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Academy Awards

The film was nominated for several Academy Awards upon its release, including Best Picture and Academy Award for Visual Effects. It lost the award in the Best Picture category to Gone with the Wind (another MGM release), but won in the category of Best Song (Over The Rainbow) and Academy Award for Best Original Score. Although the Best Song award went to E.Y. Harburg and Harold Arlen, the Best Original Score Award went to, not the songwriters, but Herbert Stothart, who composed the background score. Judy Garland received a special Academy Juvenile Award that year, for "Best Performances by a Juvenile" (this meant that the award was also for her role in the film version of Babes in Arms). The Wizard of Oz did not receive an Oscar for its Special Effects - that award went to the 1939 film version of The Rains Came, for its monsoon sequence. Additional nominations were for Cedric Gibbons and William A. Horning for Art Direction and to Hal Rosson for Cinematography (color).

Awards and Honors

The Wizard of Oz is widely considered to be one of the most well known, beloved films of all time, and was one of the earliest films to be deemed "culturally significant" by the United States Library of Congress and selected for preservation in the National Film Registry. In June 2007, the film was listed on UNESCO's Memory of the World Register.

The film has gained many listings from the American Film Institute (AFI). In 1997, the AFI ranked The Wizard of Oz sixth on its "100 Greatest Movies" list; in its Tenth Anniversary Edition, it was rated tenth. Two songs from the film are on AFI's 100 years, 100 songs list ("Over the Rainbow" at #1 and "Ding, Dong, the Witch is Dead" #82). In 2006, this film ranked #3 on their list of best musicals. In 1999, Entertainment Weekly released a guide celebrating the greatest films ever made, with The Wizard of Oz listed in the top 10. In addition, a 2005 poll by the AFI ranked Dorothy's line "Toto, I've got a feeling we're not in Kansas anymore" as the fourth most memorable line in cinema history. It was also placed at number 86 on Bravo's 100 Scariest Movie Moments.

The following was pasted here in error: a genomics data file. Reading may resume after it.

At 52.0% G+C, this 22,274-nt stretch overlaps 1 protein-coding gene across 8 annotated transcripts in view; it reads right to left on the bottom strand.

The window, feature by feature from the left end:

In 1977, Aljean Harmetz wrote The Making of The Wizard of Oz, a detailed description of the creation of the film based on interviews and research; it was updated in 1989. ISBN 0-7868-8352-9

All of the film's stars except Frank Morgan lived long enough to see and enjoy at least some of the film's legendary reputation after it came to television. The last of the major players to die was Ray Bolger. The day after his death, a prominent editorial cartoonist referenced the cultural impact of this film, portraying the scarecrow running along the yellow brick road to catch up with the other characters, as they all danced off into the sunset. Neither director Victor Fleming, nor music arranger Herbert Stothart, screenwriter Edgar Allan Woolf, and actor Charley Grapewin (who played Dorothy's Uncle Henry) lived to see the film become an icon of cinema and a television tradition. By a curious coincidence, Fleming, Stothart, and Morgan all died in the same year - 1949.